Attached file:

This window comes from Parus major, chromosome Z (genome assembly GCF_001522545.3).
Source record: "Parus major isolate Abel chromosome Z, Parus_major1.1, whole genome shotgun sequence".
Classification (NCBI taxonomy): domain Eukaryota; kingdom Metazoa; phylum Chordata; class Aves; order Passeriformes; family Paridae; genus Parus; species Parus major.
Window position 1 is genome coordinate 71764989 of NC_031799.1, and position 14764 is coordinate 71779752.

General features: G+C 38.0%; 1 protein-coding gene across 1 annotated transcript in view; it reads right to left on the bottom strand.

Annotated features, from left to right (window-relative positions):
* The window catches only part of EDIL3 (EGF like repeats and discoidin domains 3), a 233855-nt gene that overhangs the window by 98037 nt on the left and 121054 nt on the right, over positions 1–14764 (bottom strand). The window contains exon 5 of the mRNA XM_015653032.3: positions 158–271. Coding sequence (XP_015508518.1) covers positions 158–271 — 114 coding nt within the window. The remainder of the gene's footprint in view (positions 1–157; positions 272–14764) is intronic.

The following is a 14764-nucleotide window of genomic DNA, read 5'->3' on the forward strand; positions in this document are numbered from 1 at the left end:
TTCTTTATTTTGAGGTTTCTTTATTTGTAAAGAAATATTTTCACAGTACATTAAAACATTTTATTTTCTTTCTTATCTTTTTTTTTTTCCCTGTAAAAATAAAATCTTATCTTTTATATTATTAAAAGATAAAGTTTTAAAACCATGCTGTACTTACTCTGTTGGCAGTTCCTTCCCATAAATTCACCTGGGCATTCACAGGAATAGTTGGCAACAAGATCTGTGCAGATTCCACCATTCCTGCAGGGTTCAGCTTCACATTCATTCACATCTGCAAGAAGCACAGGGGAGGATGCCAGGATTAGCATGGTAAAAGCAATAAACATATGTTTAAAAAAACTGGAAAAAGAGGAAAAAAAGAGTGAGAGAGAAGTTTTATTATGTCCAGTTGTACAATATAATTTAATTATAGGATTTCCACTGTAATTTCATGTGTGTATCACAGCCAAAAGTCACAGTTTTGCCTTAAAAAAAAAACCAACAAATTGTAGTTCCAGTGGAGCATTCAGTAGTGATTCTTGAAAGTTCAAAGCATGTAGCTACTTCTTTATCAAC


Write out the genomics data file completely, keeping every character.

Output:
This window comes from Parus major, chromosome Z (genome assembly GCF_001522545.3).
Source record: "Parus major isolate Abel chromosome Z, Parus_major1.1, whole genome shotgun sequence".
Classification (NCBI taxonomy): domain Eukaryota; kingdom Metazoa; phylum Chordata; class Aves; order Passeriformes; family Paridae; genus Parus; species Parus major.
Window position 1 is genome coordinate 71764989 of NC_031799.1, and position 14764 is coordinate 71779752.

General features: G+C 38.0%; 1 protein-coding gene across 1 annotated transcript in view; it reads right to left on the bottom strand.

Annotated features, from left to right (window-relative positions):
* The window catches only part of EDIL3 (EGF like repeats and discoidin domains 3), a 233855-nt gene that overhangs the window by 98037 nt on the left and 121054 nt on the right, over positions 1–14764 (bottom strand). The window contains exon 5 of the mRNA XM_015653032.3: positions 158–271. Coding sequence (XP_015508518.1) covers positions 158–271 — 114 coding nt within the window. The remainder of the gene's footprint in view (positions 1–157; positions 272–14764) is intronic.

The following is a 14764-nucleotide window of genomic DNA, read 5'->3' on the forward strand; positions in this document are numbered from 1 at the left end:
TTCTTTATTTTGAGGTTTCTTTATTTGTAAAGAAATATTTTCACAGTACATTAAAACATTTTATTTTCTTTCTTATCTTTTTTTTTTTCCCTGTAAAAATAAAATCTTATCTTTTATATTATTAAAAGATAAAGTTTTAAAACCATGCTGTACTTACTCTGTTGGCAGTTCCTTCCCATAAATTCACCTGGGCATTCACAGGAATAGTTGGCAACAAGATCTGTGCAGATTCCACCATTCCTGCAGGGTTCAGCTTCACATTCATTCACATCTGCAAGAAGCACAGGGGAGGATGCCAGGATTAGCATGGTAAAAGCAATAAACATATGTTTAAAAAAACTGGAAAAAGAGGAAAAAAAGAGTGAGAGAGAAGTTTTATTATGTCCAGTTGTACAATATAATTTAATTATAGGATTTCCACTGTAATTTCATGTGTGTATCACAGCCAAAAGTCACAGTTTTGCCTTAAAAAAAAAACCAACAAATTGTAGTTCCAGTGGAGCATTCAGTAGTGATTCTTGAAAGTTCAAAGCATGTAGCTACTTCTTTATCAAC